As mentioned in the previous post, iPhone photography plays a large role in my daily creative expression. Over the last few years I’ve had many ask me how I get such nice quality pictures from my cell phone (iPhone 4). I’ve even been accused of lying about my Instagram images by a few who couldn’t believe that they were taken with a cell phone and that I must have used a DSLR camera. However, every image on my Instagram account (@johnnyhifi) was taken, edited and posted using nothing but my iPhone apps.
In the next few posts I want to share, both with the complete novice and aspiring photographers alike, a few tips and tricks that I’ve found along the way to help me create images (or, sketches, as described in my previous post) using my mobile phone that express my creative inspirations. I’ll be discussing both the apps and tools that I use as well as some basic composition notes to help improve the aesthetic quality of your photographs. It is worth saying that art is very subjective and not every person will like the pictures I make so you have to learn to take some advice and criticism with a grain of salt. If you don’t like my style then you can still hopefully learn some things here that you can experiment with and incorporate into your own style. By sharing these things I don’t presume to assert that my images are the greatest and should be studied as examples of something to aspire to. I just love doing what I do and as a teacher I naturally want to share what I’ve learned with others.
1. Picking The Right Camera App: First of all, a good photograph has to start with good exposure. Exposure refers to the amount of light that is let into your camera’s sensor to reveal the different parts of the scene. For example, if you let in too much light (overexposure) then the lighter areas of the photograph (such as the sky, especially cloud details) will start to disappear as they turn completely white. Not letting in enough light (underexposure) will cause the darker areas to lack in detail as they fall off into darkness. The trick is to find the balance between not losing the lighter areas (called highlights) or the darker areas (called shadows). In some instances it is impossible to capture the entire range of lights and darks in a given scene so you have to decide what is more important to the photograph vs. what can be compromised and expose accordingly.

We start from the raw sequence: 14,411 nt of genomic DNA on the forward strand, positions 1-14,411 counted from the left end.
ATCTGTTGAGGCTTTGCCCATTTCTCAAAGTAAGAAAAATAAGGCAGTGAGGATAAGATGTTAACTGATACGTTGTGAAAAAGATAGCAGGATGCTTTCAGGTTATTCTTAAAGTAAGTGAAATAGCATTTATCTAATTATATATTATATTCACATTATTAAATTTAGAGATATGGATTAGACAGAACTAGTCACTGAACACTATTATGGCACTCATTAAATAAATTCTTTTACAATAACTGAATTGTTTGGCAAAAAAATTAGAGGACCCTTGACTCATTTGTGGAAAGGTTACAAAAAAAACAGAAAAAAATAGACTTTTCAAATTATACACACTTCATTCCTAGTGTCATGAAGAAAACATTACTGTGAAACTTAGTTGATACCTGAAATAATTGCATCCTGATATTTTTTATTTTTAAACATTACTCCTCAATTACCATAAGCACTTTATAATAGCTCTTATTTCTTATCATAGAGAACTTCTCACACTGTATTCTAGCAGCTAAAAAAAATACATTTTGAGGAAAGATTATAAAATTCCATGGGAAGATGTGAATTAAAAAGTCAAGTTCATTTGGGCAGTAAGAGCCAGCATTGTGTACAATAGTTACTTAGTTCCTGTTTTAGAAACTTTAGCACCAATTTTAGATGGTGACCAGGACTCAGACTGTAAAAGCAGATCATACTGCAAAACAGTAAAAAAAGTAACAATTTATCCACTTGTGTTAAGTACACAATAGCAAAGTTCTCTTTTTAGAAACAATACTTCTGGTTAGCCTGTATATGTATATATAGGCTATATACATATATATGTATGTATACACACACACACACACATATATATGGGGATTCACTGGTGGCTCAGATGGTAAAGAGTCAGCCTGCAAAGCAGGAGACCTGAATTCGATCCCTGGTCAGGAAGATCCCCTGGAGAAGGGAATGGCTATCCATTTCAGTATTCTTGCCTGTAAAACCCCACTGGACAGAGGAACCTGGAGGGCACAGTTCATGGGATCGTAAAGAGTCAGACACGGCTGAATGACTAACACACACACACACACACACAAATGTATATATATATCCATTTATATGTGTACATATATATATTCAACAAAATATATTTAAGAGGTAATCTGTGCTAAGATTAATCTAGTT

The standard iPhone camera gives you the ability to pick one part of the scene by tapping your finger on the screen (a square cursor will appear) and it will both focus the camera and determine the exposure from that one spot. In many cases this works out okay but sometimes it can cause certain parts of the scene to be unnecessarily over or underexposed depending on how bright or dark your subject is. This is where choosing a different camera app can help give you more creative control. There are, of course, many apps that will get the job done but the one that I’ve used most and currently like best is called Camera + (or Camera Plus). The difference between this and the native iPhone camera is that it gives you separate control over focus and exposure. The Camera + app gives you the same square cursor previously mentioned (to tell the camera where to focus) AND a second cursor to tell it how to expose (the second one is round and looks similar to the circle in my logo). This allows you to make sure that your subject is in focus and your exposure comes out exactly how you want every time. The Camera + app has other features such as focus, exposure and white balance lock, and some editing features but those are more advanced and I won’t get into them today.
Lastly, regardless of what camera app you are using, always AVOID using the zoom function. The lens on your phone camera does not telescope which means that it cannot zoom, even though your camera software will try and imitate the effect digitally. The digital zoom feature just stretches out the image so it appears closer which makes it more pixilated and grainy, reducing the overall quality. If possible, rather than zooming, move yourself closer or further from your subject which will have the same effect of zooming in or out but without the unsightly pixilation and graininess.
Stay tuned tomorrow as we discuss some basic composition principles.
Image created with iPhone 4 and edited with the following iPhone apps: Snapseed.
© 2013 Johnny Kerr Photography